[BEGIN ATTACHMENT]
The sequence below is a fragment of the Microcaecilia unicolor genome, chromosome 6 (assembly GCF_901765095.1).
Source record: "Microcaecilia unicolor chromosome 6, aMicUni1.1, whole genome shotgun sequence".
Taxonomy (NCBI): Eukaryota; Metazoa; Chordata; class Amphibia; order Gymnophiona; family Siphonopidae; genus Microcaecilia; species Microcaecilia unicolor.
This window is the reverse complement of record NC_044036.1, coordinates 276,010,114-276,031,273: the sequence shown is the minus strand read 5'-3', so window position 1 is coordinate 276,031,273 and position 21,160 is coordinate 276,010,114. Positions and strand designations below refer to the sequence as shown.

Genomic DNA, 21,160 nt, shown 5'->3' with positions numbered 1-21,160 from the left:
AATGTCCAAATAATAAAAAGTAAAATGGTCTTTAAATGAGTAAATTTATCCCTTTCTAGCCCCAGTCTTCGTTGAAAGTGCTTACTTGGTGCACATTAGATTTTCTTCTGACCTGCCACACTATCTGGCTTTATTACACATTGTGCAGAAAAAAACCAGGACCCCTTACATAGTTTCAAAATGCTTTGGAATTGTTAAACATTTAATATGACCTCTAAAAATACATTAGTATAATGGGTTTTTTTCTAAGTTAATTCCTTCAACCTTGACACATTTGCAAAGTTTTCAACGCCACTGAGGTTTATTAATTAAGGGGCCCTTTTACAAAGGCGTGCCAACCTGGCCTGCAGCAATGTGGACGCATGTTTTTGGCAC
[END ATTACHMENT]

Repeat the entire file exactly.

The sequence below is a fragment of the Microcaecilia unicolor genome, chromosome 6 (assembly GCF_901765095.1).
Source record: "Microcaecilia unicolor chromosome 6, aMicUni1.1, whole genome shotgun sequence".
Taxonomy (NCBI): Eukaryota; Metazoa; Chordata; class Amphibia; order Gymnophiona; family Siphonopidae; genus Microcaecilia; species Microcaecilia unicolor.
This window is the reverse complement of record NC_044036.1, coordinates 276,010,114-276,031,273: the sequence shown is the minus strand read 5'-3', so window position 1 is coordinate 276,031,273 and position 21,160 is coordinate 276,010,114. Positions and strand designations below refer to the sequence as shown.

Genomic DNA, 21,160 nt, shown 5'->3' with positions numbered 1-21,160 from the left:
AATGTCCAAATAATAAAAAGTAAAATGGTCTTTAAATGAGTAAATTTATCCCTTTCTAGCCCCAGTCTTCGTTGAAAGTGCTTACTTGGTGCACATTAGATTTTCTTCTGACCTGCCACACTATCTGGCTTTATTACACATTGTGCAGAAAAAAACCAGGACCCCTTACATAGTTTCAAAATGCTTTGGAATTGTTAAACATTTAATATGACCTCTAAAAATACATTAGTATAATGGGTTTTTTTCTAAGTTAATTCCTTCAACCTTGACACATTTGCAAAGTTTTCAACGCCACTGAGGTTTATTAATTAAGGGGCCCTTTTACAAAGGCGTGCCAACCTGGCCTGCAGCAATGTGGACGCATGTTTTTGGCAC